Government accused of trying to ban lever-release shotguns by stealth

New definition proposed that could even outlaw break-action shotguns

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Lever-release shotguns may be banned

The Commonwealth Government has been accused of trying to ban lever-release shotguns by giving them their own definition and classifying some of them as Category C firearms.

The new definition of a “self-ejecting, manual loading repeating action shotgun” has angered the firearms industry in part because it has been unexpectedly inserted into draft amendments to firearms import regulations. 

The industry has been under the impression these firearms where simply lever-action shotguns, and has complained about being blindsided by this new definition.

“It is evident that this process has not been transparent,” said a spokesperson for the Shooting Industry Foundation Australia (SIFA), which had consulted with the government before the release of the exposure draft. 

Related: Federal Government abandons the NFA with its import regulation draft

“The shotguns subject to the proposed changes are operated by the use of a lever to reset the action after firing, and as such meet the requirements of Category B – Lever Action Shotgun under the National Firearms Agreement 2017,” said SIFA’s spokesperson. 

“The experts at the Australian Criminal Intelligence Commission (ACIC), who maintain the Australian Firearms Information Network (AFIN), have also examined these shotguns and assigned them as a Category B – Lever Action Shotgun,” they said.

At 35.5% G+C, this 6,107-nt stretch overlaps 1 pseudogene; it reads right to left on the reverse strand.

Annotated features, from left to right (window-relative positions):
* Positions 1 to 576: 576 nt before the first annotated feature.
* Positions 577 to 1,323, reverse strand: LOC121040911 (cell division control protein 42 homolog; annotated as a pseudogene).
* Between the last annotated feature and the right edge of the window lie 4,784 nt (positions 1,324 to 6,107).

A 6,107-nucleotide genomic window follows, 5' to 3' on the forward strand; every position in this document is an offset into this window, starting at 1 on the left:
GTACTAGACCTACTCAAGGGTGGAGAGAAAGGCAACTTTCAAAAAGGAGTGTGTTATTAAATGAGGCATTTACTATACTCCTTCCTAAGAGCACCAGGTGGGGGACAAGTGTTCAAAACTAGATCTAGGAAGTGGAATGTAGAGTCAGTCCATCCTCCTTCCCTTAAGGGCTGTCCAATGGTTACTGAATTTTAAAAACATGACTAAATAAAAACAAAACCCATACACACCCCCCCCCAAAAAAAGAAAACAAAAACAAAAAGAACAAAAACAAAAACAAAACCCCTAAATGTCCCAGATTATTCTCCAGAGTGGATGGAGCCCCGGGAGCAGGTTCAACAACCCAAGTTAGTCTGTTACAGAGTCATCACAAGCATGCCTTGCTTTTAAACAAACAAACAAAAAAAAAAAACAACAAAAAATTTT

The government’s background notes on the draft regulations include a very different interpretation, saying these shotguns “are not lever action” and fall into a part of the regulations that acts as a “catch-all” for unclassified firearms, making them “highly controlled and generally not available to civilians”.

The government’s stated intention in this part of the Customs (Prohibited Imports) Amendment (Firearms and Weapons) Regulations 2021 is to give these shotguns Cat B status if they have a magazine capacity of five rounds or less, and Cat C if they have higher capacity, the same as for lever-action shotguns like the Adler A110. 

SIFA and other industry groups fear that the new definition will allow states to treat lever-release shotguns differently, potentially banning them by shifting them in a more restricted category.

It will also allow the commonwealth to more easily re-classify them at a later date. 

“Not only that, but the wording is clearly designed to capture any other innovations anyone else might come up with that involve lever-releases or any other manually operated release system to close the bolt on a shotgun,” the Shooters Union said in a statement. 

After consulting legal experts, the industry has also pointed out that the wording of the new definition could very easily be interpreted to cover break-action, auto-ejecting, double-barrel shotguns — the kind that have been the bread-and-butter of the shotgun world for decades and are in Category A.

Submissions on the exposure draft of the regulations are being invited, but must be submitted by 5pm on Friday 25 June 2021. They can be emailed to firearms.policy@homeaffairs.gov.au.

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